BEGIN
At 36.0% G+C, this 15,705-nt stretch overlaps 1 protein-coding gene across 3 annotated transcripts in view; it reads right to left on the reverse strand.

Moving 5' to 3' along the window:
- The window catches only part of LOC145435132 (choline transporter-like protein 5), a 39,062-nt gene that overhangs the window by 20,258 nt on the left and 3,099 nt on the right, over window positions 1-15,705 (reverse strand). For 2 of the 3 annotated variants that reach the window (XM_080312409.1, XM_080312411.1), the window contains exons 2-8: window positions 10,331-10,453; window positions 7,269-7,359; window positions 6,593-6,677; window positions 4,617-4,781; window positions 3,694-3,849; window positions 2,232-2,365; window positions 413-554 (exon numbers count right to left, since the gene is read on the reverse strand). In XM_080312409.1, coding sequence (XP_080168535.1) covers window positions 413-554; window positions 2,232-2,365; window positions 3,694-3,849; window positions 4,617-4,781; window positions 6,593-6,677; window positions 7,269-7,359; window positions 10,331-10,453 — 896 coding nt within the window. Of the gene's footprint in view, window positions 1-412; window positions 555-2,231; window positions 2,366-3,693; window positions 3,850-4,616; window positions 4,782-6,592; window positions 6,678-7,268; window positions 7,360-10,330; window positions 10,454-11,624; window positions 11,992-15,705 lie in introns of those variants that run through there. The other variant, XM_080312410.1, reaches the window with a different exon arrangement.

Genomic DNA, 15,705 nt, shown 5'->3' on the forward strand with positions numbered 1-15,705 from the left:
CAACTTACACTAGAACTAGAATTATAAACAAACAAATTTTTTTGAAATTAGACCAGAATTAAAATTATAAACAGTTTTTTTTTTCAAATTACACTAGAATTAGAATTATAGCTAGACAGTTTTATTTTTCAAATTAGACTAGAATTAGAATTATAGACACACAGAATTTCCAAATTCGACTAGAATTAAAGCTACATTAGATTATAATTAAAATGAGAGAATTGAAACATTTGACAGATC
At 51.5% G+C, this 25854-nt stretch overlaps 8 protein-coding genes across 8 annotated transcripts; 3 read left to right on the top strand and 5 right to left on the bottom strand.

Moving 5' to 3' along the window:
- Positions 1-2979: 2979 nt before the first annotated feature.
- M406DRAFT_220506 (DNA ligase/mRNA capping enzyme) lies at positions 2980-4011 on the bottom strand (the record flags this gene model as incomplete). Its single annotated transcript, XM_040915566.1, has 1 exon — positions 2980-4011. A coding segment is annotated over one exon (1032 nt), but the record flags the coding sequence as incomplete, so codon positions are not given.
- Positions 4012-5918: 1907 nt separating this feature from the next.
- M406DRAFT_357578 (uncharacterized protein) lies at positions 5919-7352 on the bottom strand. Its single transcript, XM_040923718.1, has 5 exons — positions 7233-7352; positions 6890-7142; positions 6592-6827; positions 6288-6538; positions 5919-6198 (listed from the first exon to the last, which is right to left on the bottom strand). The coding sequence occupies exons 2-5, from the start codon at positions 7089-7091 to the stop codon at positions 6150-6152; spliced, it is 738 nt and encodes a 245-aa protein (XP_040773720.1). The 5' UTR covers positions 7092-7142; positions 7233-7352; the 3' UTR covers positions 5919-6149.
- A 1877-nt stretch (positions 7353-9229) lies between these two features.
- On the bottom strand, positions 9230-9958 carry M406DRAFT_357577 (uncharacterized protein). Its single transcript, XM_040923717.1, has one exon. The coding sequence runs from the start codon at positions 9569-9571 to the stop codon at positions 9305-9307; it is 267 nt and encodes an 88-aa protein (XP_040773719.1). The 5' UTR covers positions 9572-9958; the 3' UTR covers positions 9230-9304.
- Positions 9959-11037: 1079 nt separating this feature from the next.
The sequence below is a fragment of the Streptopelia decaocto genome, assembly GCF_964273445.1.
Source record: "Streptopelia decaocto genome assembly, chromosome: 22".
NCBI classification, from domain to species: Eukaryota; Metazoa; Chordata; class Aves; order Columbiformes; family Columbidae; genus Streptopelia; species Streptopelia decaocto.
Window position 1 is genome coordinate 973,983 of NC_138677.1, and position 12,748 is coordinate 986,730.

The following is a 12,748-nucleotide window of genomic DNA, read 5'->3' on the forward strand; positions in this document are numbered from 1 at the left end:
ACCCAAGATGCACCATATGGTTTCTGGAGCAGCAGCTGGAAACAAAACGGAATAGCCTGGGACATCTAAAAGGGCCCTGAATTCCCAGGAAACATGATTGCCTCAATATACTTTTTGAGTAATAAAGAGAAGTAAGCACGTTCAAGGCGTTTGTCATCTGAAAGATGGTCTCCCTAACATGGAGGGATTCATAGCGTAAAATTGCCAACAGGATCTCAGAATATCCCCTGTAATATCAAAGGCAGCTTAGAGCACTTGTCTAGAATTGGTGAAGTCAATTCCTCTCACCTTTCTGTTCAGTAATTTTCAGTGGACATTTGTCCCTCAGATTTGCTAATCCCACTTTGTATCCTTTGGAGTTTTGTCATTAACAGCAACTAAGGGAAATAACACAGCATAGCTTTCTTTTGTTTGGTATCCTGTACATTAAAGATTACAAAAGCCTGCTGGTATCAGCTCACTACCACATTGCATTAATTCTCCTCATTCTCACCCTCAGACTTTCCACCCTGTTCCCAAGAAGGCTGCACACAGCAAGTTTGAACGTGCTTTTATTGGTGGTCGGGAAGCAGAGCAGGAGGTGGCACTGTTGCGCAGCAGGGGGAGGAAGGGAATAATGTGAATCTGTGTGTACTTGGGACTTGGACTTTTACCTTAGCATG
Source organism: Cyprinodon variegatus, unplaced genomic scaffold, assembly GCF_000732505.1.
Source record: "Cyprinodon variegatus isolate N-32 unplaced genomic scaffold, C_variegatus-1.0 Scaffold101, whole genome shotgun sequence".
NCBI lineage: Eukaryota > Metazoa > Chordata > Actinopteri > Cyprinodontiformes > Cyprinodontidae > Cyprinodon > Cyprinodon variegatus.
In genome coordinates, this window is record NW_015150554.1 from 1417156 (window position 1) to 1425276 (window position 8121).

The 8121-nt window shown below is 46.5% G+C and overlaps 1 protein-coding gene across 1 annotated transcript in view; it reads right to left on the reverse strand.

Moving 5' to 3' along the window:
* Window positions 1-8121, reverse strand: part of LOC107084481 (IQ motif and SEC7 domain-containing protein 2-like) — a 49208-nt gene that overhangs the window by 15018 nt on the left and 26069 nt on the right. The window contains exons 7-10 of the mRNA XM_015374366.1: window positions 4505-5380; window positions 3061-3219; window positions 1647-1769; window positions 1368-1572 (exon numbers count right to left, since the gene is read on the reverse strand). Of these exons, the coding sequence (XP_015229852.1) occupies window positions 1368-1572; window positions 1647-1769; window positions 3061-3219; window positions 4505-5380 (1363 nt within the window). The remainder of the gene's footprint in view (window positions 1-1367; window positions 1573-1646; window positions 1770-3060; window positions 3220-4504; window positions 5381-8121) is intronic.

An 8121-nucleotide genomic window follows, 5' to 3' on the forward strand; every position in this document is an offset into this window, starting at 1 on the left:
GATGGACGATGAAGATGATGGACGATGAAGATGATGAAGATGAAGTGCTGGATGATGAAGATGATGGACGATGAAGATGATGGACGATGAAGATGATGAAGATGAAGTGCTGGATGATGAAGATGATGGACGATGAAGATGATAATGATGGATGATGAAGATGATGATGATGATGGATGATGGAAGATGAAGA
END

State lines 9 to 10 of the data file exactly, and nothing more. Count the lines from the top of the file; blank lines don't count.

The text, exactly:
- M406DRAFT_220506 (DNA ligase/mRNA capping enzyme) lies at positions 2980-4011 on the bottom strand (the record flags this gene model as incomplete). Its single annotated transcript, XM_040915566.1, has 1 exon — positions 2980-4011. A coding segment is annotated over one exon (1032 nt), but the record flags the coding sequence as incomplete, so codon positions are not given.
- Positions 4012-5918: 1907 nt separating this feature from the next.